Arthur Newton Christian Treadgold was born in Great Gonerby in 1863 to Thomas George Treadgold and Lydia Newton.
In 1871, Arthur’s father was a farmer on Long Street and employed eight people. In the same year, Arthur who was described as short and slight of physical frame, entered Grantham Grammar School, where his nickname was Barmy. By 1881 the family were living on Cecil Street in Grantham, when his father had become a wealthy Corn Factor. Arthur went on to study at Hertford College, Oxford until 1886, when he gained a Master’s degree, and went on to become a teacher.
He took a short course in geology at the London Geological College and subsequently made arrangements to visit the Klondike in north-west Canada, as a special correspondent for The Manchester Guardian and The Mining Journal.
On 2 January 1898 he boarded a ship for New York. As a representative of an English newspaper, he gained rapid access to people and information. On his arrival in the Klondike at a small settlement called Dawson, he became an active participant in the gold rush, instead of merely a reporter, writing his about observations and experiences. He planned well and foresaw great opportunities for making fortunes. He wrote eloquent descriptions of the community of Dawson, for the Manchester Guardian.
He was a clever observer and, when the gold fields were frozen in the winter, he spent his time travelling around the land and working out the best claims. He purchased a few, with the idea of consolidating them and building equipment to thaw out the land to extract the gold. If hydraulic mining to extract the gold was to be successful, he needed water and electricity, so he travelled to Ottawa to put his plans before the government. He was given a charter to supply water and electricity to the whole area, which subsequently became known as the Treadgold Concession. When the community of Dawson discovered this concession in 1902, the local paper the Nugget wrote, ‘What is known as the Treadgold Concession; the most colossal octopus that ever fastened its tentacles on the gold gravels of the Yukon Territory, again makes its presence felt’.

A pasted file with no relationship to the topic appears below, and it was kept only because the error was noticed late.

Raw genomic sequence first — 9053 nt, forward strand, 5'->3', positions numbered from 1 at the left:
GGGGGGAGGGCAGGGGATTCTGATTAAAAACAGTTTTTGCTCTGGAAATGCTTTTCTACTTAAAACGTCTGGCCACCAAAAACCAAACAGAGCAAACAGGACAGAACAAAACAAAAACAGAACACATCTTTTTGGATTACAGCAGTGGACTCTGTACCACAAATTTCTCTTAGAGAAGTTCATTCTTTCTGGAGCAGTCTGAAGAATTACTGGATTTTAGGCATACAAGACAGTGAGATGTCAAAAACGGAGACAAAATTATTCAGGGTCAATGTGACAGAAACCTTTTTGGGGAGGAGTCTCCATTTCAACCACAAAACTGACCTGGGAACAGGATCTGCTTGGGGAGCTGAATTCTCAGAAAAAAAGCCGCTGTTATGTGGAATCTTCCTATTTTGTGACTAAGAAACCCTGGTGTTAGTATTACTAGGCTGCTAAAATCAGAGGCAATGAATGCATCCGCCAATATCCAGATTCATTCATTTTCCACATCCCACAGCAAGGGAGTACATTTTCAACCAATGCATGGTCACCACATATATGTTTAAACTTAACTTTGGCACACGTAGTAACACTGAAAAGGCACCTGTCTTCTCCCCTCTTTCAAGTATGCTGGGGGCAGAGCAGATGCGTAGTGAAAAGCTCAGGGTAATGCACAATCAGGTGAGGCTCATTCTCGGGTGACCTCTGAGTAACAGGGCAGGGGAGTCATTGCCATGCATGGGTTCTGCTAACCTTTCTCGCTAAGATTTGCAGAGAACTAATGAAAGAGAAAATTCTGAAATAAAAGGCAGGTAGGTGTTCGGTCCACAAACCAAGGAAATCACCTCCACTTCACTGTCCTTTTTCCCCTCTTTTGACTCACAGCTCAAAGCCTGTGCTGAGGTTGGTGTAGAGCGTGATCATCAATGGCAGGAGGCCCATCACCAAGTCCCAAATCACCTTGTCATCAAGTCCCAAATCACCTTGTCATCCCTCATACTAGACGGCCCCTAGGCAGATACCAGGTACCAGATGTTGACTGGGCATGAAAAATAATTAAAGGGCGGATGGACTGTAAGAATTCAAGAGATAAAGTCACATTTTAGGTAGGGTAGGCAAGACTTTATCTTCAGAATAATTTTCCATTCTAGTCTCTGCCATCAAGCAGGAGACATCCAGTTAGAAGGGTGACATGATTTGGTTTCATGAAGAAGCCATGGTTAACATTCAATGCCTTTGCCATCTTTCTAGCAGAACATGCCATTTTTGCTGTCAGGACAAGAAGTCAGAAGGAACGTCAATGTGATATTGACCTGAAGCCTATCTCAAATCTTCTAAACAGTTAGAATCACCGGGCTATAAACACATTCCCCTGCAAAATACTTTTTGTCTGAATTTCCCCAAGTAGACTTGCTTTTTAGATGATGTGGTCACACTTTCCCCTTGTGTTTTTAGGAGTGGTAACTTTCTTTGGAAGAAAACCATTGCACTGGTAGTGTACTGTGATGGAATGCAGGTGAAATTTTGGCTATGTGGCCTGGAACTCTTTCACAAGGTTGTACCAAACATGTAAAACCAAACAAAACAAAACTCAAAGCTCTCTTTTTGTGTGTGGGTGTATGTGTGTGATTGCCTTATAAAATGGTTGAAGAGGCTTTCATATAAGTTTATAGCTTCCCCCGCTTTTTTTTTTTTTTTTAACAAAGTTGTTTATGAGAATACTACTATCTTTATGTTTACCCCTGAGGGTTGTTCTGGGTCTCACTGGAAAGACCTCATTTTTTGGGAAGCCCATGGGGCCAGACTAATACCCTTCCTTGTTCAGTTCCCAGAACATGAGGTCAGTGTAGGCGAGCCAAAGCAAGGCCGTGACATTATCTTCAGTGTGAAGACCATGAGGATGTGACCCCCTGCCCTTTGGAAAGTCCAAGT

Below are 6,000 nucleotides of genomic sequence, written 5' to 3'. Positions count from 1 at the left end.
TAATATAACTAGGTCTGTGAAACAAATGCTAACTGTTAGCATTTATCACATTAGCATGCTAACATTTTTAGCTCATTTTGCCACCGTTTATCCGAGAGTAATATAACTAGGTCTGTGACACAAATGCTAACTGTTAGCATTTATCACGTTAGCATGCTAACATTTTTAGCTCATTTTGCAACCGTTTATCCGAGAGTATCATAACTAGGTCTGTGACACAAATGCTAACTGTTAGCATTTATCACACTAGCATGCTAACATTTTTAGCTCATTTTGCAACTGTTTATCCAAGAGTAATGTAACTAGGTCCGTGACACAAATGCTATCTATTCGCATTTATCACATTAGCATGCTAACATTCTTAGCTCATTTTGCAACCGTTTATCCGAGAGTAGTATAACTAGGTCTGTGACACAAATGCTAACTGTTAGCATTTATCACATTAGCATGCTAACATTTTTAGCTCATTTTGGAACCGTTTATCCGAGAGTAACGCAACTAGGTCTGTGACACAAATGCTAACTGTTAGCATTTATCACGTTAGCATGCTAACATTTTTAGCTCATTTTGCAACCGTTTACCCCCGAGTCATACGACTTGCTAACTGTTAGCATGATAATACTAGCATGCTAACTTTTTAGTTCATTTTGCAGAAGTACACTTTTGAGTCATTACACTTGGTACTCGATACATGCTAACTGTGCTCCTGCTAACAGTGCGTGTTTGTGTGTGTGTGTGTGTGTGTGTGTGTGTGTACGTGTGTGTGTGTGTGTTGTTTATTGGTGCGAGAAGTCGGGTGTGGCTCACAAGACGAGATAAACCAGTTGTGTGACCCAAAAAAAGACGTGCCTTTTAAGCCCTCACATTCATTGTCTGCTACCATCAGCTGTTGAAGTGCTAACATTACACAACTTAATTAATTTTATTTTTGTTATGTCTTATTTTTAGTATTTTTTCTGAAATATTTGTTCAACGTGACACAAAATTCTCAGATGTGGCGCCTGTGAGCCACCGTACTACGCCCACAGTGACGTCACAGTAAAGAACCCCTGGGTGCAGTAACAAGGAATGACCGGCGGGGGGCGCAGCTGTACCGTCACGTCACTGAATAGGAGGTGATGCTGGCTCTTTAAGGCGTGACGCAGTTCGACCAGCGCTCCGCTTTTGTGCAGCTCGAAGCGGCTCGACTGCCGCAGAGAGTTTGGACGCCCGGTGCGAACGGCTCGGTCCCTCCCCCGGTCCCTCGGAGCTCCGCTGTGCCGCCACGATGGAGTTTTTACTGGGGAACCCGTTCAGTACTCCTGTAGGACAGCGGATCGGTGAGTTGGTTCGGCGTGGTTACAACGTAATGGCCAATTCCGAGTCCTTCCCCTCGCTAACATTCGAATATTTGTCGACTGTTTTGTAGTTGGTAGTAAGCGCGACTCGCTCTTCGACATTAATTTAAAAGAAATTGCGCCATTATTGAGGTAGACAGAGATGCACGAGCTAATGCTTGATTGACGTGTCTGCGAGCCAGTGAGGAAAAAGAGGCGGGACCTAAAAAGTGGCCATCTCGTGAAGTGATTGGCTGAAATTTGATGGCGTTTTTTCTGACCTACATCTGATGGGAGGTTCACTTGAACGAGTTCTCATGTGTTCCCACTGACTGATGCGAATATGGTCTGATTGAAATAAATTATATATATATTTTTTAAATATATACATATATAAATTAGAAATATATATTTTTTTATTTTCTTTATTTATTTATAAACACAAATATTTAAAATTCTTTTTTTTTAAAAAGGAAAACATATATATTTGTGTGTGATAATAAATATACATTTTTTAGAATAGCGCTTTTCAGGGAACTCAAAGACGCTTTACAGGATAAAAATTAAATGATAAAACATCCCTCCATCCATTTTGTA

Other prospectors thought this charter very unfair and considered it to be merely a means to provide Treadgold with more revenue. He was very confident in his own opinions and ideas, and so found it difficult to work with anyone else, but could be charming, and was able to borrow large sums of money. Legal action was instigated, and in 1904 the federal government rescinded the concession.
Undaunted, Treadgold continued with his ideas and lost a lot of the money that he had made. He continued to borrow more, from both England and the United States, before eventually becoming bankrupt. He faced court action in Canada and England and it was while preparing to make an appeal to the House of Lords in 1951 that he fell off a London bus.
He died in hospital on 23 March that year and his ashes were sent to be scattered in the Klondike.